Likely Coaching Style. My EI profile suggests as a coach I am: confident, forthright and firm (consider Assertiveness against Emotion Regulation on the other side of the wheel); fluid and resilient (Stress Management with Adaptability); cheerful and in touch with feelings (Happiness and Emotion Perception). Overall, this suggests I operate effectively as an amiable coach, who is good at establishing boundaries through assertiveness, without being too rigid.

Potential EI challenges. I must be careful not to be inappropriately overly positive and expressive (Optimism with Emotion Expression); or socially impulsive (Social Awareness with low Impulse Control); or too self-confident and detached in the working relationship with my client (Self Esteem with lower score on Relationships).

EI strengths to leverage. Self-Motivation to get results in the face of adversity; speed and urgency in order to help my client meet her goals in her desired time frame (lower Impulse Control combined with Assertiveness); able to stay in control and manage anxiety under pressure (Emotion Regulation) and comfortable perceiving emotion in the coaching partnership (Emotion Perception).

In the second pre-coaching reflective activity, I compared myself to an ideal EI Profile for an effective coach by allocating a score of 1 to 7 on each of the 15 EI facets (see column 2 in Table 2). A very high score (6 or 7) or a low score (between 1 and 2) may not always be conducive. Within the medium range scores (3 to 5), there will be positives and counter-productive aspects of each score. My source information came from exploratory research on the Trait EI facets where elite coaches score higher compared to their elite business leader clients on a number of EI Facets, notably Emotion Perception, Emotion Management, Impulse Control and Self-Esteem (April et al., 2012).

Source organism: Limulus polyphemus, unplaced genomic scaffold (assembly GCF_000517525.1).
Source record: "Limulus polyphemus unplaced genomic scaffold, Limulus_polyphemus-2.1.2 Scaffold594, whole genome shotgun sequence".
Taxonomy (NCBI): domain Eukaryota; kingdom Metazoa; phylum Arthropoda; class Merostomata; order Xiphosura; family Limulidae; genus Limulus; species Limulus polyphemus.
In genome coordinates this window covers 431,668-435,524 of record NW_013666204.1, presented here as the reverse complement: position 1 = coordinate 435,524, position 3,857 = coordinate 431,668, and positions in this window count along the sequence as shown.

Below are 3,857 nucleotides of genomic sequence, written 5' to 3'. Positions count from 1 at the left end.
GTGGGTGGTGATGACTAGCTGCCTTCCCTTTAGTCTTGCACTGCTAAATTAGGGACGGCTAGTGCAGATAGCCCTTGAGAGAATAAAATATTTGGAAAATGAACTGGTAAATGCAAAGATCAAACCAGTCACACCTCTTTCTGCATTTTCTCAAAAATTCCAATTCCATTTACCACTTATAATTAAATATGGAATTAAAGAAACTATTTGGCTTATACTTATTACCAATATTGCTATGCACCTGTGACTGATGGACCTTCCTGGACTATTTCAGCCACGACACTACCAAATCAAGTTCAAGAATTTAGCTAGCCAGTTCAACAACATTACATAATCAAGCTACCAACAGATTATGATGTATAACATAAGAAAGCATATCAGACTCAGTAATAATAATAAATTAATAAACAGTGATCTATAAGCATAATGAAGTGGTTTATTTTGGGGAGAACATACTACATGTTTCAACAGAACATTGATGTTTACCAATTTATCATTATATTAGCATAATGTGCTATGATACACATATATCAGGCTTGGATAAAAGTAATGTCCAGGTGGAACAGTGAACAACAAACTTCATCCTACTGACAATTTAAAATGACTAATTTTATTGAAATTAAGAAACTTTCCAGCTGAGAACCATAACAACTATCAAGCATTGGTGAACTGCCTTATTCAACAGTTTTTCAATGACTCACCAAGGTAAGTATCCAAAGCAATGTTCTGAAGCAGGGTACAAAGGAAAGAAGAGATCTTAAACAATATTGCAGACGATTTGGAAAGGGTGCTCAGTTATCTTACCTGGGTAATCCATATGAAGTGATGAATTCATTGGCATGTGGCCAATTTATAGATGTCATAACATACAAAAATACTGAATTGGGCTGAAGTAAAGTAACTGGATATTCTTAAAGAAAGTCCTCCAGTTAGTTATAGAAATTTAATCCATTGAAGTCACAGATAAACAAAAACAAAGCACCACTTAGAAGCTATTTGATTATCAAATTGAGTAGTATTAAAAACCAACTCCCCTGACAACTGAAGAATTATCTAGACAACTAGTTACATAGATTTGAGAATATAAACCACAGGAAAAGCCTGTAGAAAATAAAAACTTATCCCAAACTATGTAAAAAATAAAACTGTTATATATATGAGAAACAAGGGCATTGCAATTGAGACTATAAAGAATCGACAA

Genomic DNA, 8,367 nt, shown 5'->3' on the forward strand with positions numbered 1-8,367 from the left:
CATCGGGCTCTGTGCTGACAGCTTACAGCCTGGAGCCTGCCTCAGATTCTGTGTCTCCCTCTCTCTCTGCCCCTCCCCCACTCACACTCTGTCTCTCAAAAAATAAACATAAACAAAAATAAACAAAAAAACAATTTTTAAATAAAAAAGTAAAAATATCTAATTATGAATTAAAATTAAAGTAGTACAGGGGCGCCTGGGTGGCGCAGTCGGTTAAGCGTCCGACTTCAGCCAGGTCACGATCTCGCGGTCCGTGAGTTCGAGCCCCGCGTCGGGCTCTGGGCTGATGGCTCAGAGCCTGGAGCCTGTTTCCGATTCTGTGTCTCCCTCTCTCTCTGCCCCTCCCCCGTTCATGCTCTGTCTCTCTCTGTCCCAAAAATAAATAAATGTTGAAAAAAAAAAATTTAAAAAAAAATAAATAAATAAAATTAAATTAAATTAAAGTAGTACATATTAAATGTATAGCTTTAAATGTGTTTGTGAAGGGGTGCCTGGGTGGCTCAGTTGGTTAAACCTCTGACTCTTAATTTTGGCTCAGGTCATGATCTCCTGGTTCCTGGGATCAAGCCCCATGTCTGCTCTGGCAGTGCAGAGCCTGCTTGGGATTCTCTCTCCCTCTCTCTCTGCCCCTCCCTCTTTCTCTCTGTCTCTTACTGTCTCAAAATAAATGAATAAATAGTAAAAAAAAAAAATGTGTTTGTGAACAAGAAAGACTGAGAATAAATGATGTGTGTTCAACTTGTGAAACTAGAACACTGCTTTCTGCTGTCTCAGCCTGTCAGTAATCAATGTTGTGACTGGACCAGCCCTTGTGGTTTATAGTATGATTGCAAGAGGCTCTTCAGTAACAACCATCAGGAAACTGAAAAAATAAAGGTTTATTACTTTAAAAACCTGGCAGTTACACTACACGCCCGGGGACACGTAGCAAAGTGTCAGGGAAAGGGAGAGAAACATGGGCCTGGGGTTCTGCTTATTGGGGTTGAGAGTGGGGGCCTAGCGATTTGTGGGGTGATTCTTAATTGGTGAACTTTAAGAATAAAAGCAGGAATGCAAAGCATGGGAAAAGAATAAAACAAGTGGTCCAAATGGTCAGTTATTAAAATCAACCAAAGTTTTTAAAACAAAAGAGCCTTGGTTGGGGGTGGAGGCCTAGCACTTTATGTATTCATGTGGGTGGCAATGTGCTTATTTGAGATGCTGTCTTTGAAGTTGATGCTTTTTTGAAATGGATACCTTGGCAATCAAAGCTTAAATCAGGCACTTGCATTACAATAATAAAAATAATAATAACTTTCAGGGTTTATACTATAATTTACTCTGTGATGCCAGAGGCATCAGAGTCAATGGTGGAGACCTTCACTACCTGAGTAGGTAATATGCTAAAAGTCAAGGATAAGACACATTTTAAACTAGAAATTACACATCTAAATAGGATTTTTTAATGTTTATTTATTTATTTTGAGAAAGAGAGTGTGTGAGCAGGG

Table 2

TEIQueTM of Coach in relation to Ideal EI Profile

Factor/Facets

IDEAL Level of                   Emotional Intelligence

ACTUAL EI PERCENTILE SCORE CONVERTED TO 1-7 SCALE

COMPARISON WITH IDEAL LEVEL

 

Well-Being 

  • Happiness

4

5

Oversupply 1

  • Optimism

4

7

Oversupply 3

  • Self-esteem

4

7

Oversupply 3

Self-Control

  • Emotion Regulation

5

6

Oversupply 1

  • Impulse Control

5

2

Undersupply 3

  • Stress Management

6

4

Undersupply 2

Emotionality

 

  • Empathy

6

5

Undersupply 1

  • Emotion perception

6

7

Oversupply 1

  • Emotion expression

4

7

Oversupply 3

  • Relationships

6

3

Undersupply 3

Sociability

  • Emotion management

3

2

Undersupply 1

  • Assertiveness

4

6

Oversupply 2

  • Social awareness

4

7

Oversupply 3

Independent Facets

  • Adaptability

5

7

Oversupply 2

  • Self-motivation

5

7

Oversupply 2

List of EI Facets extracted from Trait Emotional Intelligence Questionnaire Results (TEIQue™ ), © K.V. Petrides and Thomas International Limited 1990-2013.  Reproduced by kind permission of Thomas International Ltd. All rights reserved.